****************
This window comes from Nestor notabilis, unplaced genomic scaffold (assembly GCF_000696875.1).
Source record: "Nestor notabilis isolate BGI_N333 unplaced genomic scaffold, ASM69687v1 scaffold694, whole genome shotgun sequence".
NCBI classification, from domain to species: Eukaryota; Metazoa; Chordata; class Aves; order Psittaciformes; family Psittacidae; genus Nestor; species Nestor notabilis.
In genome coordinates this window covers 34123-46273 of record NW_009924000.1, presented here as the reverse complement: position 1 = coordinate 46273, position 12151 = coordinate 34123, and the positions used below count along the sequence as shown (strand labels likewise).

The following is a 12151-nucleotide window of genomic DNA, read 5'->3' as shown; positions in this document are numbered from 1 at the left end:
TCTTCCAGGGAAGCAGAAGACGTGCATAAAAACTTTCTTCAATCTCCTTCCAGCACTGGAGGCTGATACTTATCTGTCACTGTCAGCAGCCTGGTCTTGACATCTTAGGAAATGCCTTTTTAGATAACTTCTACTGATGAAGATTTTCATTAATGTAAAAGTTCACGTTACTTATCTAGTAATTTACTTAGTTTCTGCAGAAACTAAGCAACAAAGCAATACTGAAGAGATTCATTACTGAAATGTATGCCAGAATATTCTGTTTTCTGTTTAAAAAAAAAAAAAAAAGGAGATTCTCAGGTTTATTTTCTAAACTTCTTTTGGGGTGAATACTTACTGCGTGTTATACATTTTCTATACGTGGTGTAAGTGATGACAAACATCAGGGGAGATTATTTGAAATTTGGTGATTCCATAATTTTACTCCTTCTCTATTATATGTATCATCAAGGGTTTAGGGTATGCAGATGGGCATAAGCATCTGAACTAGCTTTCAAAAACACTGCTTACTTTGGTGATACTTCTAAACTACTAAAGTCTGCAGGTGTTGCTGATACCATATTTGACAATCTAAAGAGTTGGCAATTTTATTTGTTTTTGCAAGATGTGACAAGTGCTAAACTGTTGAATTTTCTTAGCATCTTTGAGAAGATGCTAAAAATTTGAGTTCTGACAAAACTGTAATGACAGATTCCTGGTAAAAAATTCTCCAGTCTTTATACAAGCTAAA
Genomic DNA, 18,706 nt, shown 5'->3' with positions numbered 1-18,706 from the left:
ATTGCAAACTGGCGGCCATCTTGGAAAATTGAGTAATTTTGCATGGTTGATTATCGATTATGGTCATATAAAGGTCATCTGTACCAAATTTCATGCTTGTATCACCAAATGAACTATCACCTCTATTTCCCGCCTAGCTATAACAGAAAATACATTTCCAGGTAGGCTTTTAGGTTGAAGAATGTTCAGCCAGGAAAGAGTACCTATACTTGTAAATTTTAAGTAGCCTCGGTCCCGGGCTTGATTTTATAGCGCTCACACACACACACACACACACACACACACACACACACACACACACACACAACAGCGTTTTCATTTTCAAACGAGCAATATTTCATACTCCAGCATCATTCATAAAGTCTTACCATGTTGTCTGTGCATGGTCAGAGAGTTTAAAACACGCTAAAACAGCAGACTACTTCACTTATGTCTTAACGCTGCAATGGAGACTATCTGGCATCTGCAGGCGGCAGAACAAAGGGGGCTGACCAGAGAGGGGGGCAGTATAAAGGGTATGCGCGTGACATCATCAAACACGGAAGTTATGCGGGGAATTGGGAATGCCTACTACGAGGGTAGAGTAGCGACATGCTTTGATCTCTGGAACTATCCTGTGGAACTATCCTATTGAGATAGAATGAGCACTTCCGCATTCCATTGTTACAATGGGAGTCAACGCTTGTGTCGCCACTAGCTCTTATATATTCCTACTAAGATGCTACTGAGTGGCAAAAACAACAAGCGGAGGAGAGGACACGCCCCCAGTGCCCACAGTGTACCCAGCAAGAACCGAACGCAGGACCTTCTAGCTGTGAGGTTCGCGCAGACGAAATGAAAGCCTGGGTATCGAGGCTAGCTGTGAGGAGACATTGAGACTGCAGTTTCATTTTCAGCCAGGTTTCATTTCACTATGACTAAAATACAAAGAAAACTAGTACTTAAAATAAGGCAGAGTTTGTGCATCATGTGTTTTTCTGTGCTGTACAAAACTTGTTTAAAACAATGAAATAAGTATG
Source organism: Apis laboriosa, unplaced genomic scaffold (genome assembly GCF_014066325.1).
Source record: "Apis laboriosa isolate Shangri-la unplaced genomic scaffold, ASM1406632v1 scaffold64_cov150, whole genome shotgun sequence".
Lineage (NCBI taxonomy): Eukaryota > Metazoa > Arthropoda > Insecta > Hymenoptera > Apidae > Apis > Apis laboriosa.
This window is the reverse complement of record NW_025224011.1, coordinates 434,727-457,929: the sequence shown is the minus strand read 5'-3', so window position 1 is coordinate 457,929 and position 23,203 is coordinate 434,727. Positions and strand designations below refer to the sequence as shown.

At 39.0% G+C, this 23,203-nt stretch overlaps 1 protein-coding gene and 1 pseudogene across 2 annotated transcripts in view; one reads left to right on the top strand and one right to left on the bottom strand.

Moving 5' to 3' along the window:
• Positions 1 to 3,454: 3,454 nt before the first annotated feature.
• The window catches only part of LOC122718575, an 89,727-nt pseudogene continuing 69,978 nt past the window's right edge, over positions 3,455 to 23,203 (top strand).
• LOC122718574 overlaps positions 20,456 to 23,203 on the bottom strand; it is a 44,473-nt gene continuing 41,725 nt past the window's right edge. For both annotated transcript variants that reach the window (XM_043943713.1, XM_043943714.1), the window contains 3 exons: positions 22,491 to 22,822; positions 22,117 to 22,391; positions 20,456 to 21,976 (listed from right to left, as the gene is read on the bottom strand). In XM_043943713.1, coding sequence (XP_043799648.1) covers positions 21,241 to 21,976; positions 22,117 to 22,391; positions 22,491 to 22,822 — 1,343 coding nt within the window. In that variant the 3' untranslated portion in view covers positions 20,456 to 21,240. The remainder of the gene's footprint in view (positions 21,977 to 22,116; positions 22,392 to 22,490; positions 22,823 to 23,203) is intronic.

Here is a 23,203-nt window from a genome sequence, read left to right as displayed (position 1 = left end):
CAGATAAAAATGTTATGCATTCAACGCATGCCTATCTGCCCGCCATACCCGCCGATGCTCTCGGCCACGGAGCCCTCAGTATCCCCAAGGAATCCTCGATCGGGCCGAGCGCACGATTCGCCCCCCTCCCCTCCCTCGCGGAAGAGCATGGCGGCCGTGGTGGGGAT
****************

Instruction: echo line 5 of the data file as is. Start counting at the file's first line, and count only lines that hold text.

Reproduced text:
The following is a 12151-nucleotide window of genomic DNA, read 5'->3' as shown; positions in this document are numbered from 1 at the left end: